Scripting with a temp stored procedure

2

March 17, 2022 by Kenneth Fisher

A few years back I learned about temporary stored procedures from a Kendra Little (blog|twitter) blog post. At the time the only use I had for them (and it’s a pretty spectacular use) was performance tuning. Specifically because variables and parameters are not the same to the compiler. Regardless, the other day I found a fantastic (IMO) use for them. Just like any other stored procedure, repeatable code!

CREATE PROCEDURE #TempSP (@DBName sysname)
AS
BEGIN
	DECLARE @SQL nvarchar(max);
	/* Code to do something. Say create a SQL Audit. */
	SET @SQL = N'PRINT ''We did work on: ' + QUOTENAME(@DBName,'[') + N'''';
	EXEC sp_executesql @SQL;
END
GO

EXEC #TempSP 'DB1';
EXEC #TempSP 'DB2';
EXEC #TempSP 'DB3';
EXEC #TempSP 'DB4';
EXEC #TempSP 'DB5';
EXEC #TempSP 'DB6';

The other day I was asked to create a SQL Audit on several different databases. Completely unexpectedly (sarcasm warning!) the list grew, not once, not twice, but enough times that I’ve lost count, and each time I would copy and paste my code for the new databases and change the database name in each piece. Then on one notable occasion I had to change the code for each of the, at that point 10, copies of the code. Talk about a headache. Suddenly I realized I was using repeatable code. I.e. the exact reason that stored procedures were created. Our internal procedures would have made it a headache to put my own SPs (even temporarily) into our production user databases so what could I do? A temporary stored procedure! They don’t go into a production database, they go into tempdb.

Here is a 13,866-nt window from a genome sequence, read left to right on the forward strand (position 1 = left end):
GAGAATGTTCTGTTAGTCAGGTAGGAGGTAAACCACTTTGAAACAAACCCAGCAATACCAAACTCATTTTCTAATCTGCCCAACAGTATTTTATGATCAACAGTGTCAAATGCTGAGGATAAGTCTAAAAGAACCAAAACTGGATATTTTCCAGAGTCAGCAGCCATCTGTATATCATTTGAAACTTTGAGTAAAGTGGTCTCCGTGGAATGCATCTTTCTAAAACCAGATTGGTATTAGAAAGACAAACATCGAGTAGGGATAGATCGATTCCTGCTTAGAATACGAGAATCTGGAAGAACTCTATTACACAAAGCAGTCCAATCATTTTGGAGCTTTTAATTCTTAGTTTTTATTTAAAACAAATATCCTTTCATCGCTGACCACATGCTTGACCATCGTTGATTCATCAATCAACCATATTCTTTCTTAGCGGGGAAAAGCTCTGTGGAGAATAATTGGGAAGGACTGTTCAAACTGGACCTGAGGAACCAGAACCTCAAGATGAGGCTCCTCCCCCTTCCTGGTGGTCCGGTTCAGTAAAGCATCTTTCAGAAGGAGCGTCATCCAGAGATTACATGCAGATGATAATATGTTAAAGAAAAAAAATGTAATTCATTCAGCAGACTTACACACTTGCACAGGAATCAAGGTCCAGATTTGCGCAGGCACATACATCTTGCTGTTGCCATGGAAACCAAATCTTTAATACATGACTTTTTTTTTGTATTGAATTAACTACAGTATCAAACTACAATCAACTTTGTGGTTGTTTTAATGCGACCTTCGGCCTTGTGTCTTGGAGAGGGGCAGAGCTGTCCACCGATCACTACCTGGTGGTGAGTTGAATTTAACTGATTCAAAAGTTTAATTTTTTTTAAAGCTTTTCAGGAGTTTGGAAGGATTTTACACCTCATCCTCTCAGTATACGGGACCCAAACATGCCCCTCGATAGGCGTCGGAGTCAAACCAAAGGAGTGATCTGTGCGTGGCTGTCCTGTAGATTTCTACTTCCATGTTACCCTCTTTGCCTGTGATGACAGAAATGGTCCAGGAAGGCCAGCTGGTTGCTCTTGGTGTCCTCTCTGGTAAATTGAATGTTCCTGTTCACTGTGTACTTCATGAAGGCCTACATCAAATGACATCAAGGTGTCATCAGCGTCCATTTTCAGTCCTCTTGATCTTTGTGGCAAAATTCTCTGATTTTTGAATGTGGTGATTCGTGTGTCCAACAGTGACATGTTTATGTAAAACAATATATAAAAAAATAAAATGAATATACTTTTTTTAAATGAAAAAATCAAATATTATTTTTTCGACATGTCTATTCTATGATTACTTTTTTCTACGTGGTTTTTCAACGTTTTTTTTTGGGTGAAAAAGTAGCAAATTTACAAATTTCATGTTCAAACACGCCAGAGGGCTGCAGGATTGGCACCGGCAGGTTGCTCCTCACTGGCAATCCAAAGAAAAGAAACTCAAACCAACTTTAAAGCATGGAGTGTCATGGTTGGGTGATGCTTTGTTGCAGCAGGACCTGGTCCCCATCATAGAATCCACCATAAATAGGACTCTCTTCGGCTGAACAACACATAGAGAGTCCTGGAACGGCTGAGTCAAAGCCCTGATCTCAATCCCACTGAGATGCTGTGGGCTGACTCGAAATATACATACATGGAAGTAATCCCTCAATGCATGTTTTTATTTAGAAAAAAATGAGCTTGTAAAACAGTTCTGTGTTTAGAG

The more I looked at the end result the happier I was. Add a new database? No problem, just add a new call at the bottom. Need to make a change to the code? No problem. It’s a SP. I just change it in the one place. And when I’m done, I close the connection and the SP is no longer on the instance. I can’t tell you how much easier this has made my life.

2 thoughts on “Scripting with a temp stored procedure

  1. […] Kenneth Fisher has a use for temporary stored procedures: […]

  2. twoknightsthenight says:

    I’ve only got 24 or so databases in both test and production to set up for replication between Linux and Windows so this is probably a good time to try it out. (ProTip: don’t use different OS types with replication. Just don’t.)

    – Cujo

Leave a Reply

Fill in your details below or click an icon to log in:

WordPress.com Logo

You are commenting using your WordPress.com account. Log Out /  Change )

Twitter picture

You are commenting using your Twitter account. Log Out /  Change )

Facebook photo

You are commenting using your Facebook account. Log Out /  Change )

Connecting to %s

This site uses Akismet to reduce spam. Learn how your comment data is processed.

Enter your email address to follow this blog and receive notifications of new posts by email.

Join 3,709 other followers

Follow me on Twitter

ToadWorld Pro of the Month November 2013
%d bloggers like this: